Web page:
Some audiobooks on CD that will be arriving on our shelves soon that make the miles in your car go by faster:
The Pioneers: The Heroic Story of the Settlers Who Brought the American Ideal West by David McCullough. The Revolutionary War is over and the British have ceded the territory that will become Ohio, Indiana, Wisconsin, Illinois, and Michigan to the newly created United States. McCullough brings the story to life as white settlers stake their claim while observing the tenets of freedom of religion, free universal education, and the prohibition of slavery.
Where the Crawdads Sing by Delia Owens. The slower pace of audio narration is just right for this atmospheric novel set in the South Carolina swamp. Grab a sweet tea to sip as you get pulled into this coming-of-age story of resilience turned who-done-it mystery.
We Must Be Brave by Frances Liardet. Perfect listen for those who can’t get enough of women’s experiences during World War II and its repercussions. Good choice for fans of The Nightingale and Lilac Girls.
Call the library if you would like a hold placed on any of these titles before they come in!
Finding their way home
It’s always exciting when a wayward library material finds its way back home. Last week one of our books arrived in our weekly courier delivery with a sticky note attached that read: “Someone from Delta found this on the airplane.” A few things had to happen leading up to this return: the book fell out of a patron’s bag, a Delta employee found it, another employee (?) got it back to a Vermont library, and that library packaged it up for a return to Warren. Then this week I received a call from Sally’s Second Act in Middlesex. One of our library materials ended up there and an observant employee took the time to notice it belonged to a library and called us to let us know they had it. Mistakes happen - books fall out of bags or are left behind, people bundle items up and library materials get lost in the shuffle - but most of the time materials end up back at the library. As someone commented on our social media post with the first story: “People are good.” We couldn’t agree more.
Books that have recently arrived and haven’t managed to lose their way yet:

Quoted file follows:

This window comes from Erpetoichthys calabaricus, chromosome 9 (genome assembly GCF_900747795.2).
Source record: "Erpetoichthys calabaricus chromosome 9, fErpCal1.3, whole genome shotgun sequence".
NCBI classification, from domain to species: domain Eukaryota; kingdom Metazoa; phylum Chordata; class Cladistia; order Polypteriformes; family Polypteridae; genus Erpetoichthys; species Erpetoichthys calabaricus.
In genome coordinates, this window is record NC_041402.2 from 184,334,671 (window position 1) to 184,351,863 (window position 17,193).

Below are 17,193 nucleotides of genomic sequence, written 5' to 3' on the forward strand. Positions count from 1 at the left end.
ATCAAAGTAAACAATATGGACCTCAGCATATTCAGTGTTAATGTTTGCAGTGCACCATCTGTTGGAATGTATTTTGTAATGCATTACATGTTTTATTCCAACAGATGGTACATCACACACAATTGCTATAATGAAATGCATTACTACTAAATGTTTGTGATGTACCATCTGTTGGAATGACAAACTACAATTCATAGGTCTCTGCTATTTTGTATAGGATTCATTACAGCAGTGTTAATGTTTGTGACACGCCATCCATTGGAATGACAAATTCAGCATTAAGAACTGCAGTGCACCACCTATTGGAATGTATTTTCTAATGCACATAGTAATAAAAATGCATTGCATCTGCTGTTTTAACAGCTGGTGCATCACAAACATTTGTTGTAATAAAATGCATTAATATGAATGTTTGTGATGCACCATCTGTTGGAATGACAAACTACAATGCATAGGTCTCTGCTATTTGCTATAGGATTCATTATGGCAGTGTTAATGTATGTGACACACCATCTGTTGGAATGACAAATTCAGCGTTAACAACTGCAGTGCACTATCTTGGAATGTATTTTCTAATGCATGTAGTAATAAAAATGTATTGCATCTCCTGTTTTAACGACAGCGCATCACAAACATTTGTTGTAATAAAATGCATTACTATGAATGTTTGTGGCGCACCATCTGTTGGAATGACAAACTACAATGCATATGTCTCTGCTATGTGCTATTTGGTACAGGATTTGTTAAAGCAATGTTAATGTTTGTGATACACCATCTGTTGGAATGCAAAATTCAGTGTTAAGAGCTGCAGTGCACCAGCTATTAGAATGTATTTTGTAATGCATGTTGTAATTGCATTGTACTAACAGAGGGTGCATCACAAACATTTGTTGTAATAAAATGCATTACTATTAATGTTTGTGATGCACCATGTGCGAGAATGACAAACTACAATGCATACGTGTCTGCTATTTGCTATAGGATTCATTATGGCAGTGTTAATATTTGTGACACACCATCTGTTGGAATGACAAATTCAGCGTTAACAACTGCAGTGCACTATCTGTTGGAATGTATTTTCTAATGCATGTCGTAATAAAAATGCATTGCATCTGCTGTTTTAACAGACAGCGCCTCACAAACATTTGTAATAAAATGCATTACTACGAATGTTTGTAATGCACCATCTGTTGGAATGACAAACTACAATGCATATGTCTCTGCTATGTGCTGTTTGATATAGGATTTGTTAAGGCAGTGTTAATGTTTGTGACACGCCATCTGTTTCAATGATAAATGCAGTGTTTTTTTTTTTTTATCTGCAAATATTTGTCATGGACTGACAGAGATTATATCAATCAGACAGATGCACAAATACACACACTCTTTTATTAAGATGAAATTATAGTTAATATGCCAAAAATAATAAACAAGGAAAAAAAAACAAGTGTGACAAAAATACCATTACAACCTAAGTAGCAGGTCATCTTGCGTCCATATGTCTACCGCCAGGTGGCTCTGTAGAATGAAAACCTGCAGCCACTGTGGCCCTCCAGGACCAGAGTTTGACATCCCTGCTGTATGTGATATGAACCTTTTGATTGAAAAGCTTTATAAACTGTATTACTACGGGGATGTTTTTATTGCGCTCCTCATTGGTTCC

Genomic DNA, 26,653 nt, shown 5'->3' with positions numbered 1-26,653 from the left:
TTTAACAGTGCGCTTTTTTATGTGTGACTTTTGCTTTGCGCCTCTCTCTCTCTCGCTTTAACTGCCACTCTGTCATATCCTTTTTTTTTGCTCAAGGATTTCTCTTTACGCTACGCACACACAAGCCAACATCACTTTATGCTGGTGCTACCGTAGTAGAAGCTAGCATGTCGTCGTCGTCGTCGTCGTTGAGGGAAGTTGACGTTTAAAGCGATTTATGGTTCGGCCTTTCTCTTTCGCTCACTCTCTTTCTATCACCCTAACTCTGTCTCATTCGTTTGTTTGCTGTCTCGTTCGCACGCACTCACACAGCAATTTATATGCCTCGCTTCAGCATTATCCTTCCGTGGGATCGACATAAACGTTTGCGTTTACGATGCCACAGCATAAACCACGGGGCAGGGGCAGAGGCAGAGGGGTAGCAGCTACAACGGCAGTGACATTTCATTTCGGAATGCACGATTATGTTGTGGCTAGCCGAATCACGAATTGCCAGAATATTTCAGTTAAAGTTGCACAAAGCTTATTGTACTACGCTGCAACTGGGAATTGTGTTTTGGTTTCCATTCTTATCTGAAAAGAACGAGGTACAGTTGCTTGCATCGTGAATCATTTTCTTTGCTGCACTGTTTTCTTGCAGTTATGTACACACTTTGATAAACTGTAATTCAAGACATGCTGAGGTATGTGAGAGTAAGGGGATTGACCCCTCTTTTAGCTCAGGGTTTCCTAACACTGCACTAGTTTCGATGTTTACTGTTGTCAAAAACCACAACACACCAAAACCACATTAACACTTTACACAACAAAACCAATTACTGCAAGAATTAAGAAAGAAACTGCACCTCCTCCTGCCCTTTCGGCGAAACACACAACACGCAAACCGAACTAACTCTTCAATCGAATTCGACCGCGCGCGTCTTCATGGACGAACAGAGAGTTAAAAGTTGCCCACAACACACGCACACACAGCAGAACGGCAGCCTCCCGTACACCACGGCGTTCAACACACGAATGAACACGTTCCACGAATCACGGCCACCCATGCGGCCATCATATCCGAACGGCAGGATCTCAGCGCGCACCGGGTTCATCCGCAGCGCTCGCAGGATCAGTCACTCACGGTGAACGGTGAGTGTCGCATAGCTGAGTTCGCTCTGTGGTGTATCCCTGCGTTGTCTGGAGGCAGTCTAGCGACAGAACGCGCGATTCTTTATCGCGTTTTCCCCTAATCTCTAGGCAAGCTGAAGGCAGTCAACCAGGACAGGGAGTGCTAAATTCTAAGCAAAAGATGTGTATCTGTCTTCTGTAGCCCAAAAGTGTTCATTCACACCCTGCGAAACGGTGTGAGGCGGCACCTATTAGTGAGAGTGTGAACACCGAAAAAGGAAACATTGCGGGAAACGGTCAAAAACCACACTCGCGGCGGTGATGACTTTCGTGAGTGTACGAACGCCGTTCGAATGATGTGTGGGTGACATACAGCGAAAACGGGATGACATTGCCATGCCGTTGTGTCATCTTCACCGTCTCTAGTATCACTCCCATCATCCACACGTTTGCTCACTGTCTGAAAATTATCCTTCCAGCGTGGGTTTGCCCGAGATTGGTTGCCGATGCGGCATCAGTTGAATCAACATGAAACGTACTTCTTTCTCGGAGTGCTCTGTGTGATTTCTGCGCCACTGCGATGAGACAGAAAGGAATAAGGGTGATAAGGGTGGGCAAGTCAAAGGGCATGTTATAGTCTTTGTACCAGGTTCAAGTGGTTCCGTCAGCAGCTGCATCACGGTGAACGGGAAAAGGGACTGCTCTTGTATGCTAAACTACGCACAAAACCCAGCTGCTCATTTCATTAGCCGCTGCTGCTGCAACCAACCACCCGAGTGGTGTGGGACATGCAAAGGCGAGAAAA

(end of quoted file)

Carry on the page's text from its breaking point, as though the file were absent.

101 Ways to Go Zero Waste by Kathryn Kellogg. Just in time for Earth Day, Kellogg has suggestions for reducing your environmental impact whether you are ready to make a small change in your habits or go big.
Chronicles of a Radical Hag (with Recipes) by Lorna Landvik. The radical hag in question is 81 year old Haze, a long-time columnist for a local paper. When Haze falls ill, the newspaper editor decides to re-run her old columns and the more colorful responses to them. Feel-good book with great small-town appeal.
The River by Peter Heller. College friends Wynn and Jack are barely started on a canoe trip of a lifetime on the Maskwa River in northern Canada when they learn a wildfire is in their path. That’s just the beginning of a trip gone awry. Beautiful descriptions of the landscape are throughout this suspenseful survival story.
We invite you to a Peeps® diorama maker day on Friday, April 19 at the library from 2-4pm. We will have Peeps®, shoeboxes, and other materials; you bring the literary inspiration. Of course, if you are having trouble with inspiration, feel free to browse our shelves! Dioramas must be submitted at the library between Saturday, April 20 - Wednesday, April 24 with display and voting between April 26 and May 3.
On May 2 at 7pm, we will be showing the short documentary film The Story of Vermont's Quiet Digital Revolution from Canadian filmmaker Peter Strauss. The film follows the stories of several Front Porch Forum members, each from different walks of life, and asks how does participation on their local forums transform them and their communities. Local Emily Virzi from von Trapp Farmstead Cheese is one of the Vermonters featured in the film. Discussion to follow screening.
Keep the Library Love Flowing into March
As I mentioned in my last column, we’ve been celebrating Love Your Library month and the responses have warmed our hearts during these cold, snowy, windy days. Patrons of all ages have participated, sharing thoughts about why they love their library, such as: “my audiobook nerd needs are always met,” “my salary doesn’t support my reading habits,” “thair are allot of games!” and “it has a good childrens place!!!!!!!!!!!” We love and share the enthusiasm for reading, programs, games, and yes, as one young patron said, "great trucks."
In March we have several events on the calendar to keep that enthusiasm and warmth going. On Wednesday, March 13 author Matthew Dickerson will share some of his experiences, photos, and videos from his times at Glacier, Katmai, Lake Clark, and Acadia National Parks, as documented in his newest book "The Voices of Rivers.” An avid fly fisherman, Matthew served as the artist-in-residence at Glacier National Park in 2017 and Lake Clark National Park in 2018.